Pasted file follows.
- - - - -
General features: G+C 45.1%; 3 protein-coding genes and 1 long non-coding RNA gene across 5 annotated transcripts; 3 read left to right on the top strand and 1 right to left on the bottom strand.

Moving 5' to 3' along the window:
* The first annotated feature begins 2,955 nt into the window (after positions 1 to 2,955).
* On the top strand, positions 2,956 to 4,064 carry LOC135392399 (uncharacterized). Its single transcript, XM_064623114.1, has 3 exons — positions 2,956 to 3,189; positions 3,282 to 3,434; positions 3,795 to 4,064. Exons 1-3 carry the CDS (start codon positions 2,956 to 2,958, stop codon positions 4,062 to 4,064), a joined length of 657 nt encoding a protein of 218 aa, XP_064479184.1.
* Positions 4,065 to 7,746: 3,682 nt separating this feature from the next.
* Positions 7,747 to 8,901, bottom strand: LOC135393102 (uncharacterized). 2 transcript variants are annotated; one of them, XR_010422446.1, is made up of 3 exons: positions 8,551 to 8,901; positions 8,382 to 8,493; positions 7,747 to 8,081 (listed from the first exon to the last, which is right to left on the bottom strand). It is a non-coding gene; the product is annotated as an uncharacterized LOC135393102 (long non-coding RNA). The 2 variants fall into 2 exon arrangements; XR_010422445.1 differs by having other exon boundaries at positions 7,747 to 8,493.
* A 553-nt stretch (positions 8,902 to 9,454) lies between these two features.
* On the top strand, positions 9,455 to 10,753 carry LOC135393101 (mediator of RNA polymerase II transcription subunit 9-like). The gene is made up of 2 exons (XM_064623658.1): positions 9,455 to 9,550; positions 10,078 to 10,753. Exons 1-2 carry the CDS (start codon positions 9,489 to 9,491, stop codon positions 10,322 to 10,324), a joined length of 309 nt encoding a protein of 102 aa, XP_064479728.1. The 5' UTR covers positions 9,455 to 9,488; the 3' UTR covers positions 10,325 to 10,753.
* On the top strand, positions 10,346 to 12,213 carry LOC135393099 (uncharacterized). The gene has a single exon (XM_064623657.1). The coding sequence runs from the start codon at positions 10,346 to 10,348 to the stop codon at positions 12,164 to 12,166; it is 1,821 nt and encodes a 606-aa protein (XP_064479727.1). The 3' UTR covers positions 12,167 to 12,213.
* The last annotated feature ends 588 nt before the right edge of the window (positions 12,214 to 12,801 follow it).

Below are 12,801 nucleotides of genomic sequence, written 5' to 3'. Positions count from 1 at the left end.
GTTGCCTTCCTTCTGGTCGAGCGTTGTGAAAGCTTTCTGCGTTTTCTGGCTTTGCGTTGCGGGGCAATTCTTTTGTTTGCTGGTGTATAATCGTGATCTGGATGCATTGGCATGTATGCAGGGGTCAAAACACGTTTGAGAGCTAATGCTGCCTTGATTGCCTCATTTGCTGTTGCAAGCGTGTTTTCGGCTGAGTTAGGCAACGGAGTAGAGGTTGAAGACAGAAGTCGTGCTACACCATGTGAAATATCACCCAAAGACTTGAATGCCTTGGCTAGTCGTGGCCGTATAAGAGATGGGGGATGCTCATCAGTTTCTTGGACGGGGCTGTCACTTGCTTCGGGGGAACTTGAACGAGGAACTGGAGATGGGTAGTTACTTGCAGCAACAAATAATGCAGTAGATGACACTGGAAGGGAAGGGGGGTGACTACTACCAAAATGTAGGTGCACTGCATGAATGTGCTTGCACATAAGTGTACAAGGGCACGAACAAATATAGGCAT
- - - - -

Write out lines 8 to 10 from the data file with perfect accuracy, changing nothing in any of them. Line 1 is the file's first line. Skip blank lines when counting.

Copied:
* On the top strand, positions 9,455 to 10,753 carry LOC135393101 (mediator of RNA polymerase II transcription subunit 9-like). The gene is made up of 2 exons (XM_064623658.1): positions 9,455 to 9,550; positions 10,078 to 10,753. Exons 1-2 carry the CDS (start codon positions 9,489 to 9,491, stop codon positions 10,322 to 10,324), a joined length of 309 nt encoding a protein of 102 aa, XP_064479728.1. The 5' UTR covers positions 9,455 to 9,488; the 3' UTR covers positions 10,325 to 10,753.
* On the top strand, positions 10,346 to 12,213 carry LOC135393099 (uncharacterized). The gene has a single exon (XM_064623657.1). The coding sequence runs from the start codon at positions 10,346 to 10,348 to the stop codon at positions 12,164 to 12,166; it is 1,821 nt and encodes a 606-aa protein (XP_064479727.1). The 3' UTR covers positions 12,167 to 12,213.
* The last annotated feature ends 588 nt before the right edge of the window (positions 12,214 to 12,801 follow it).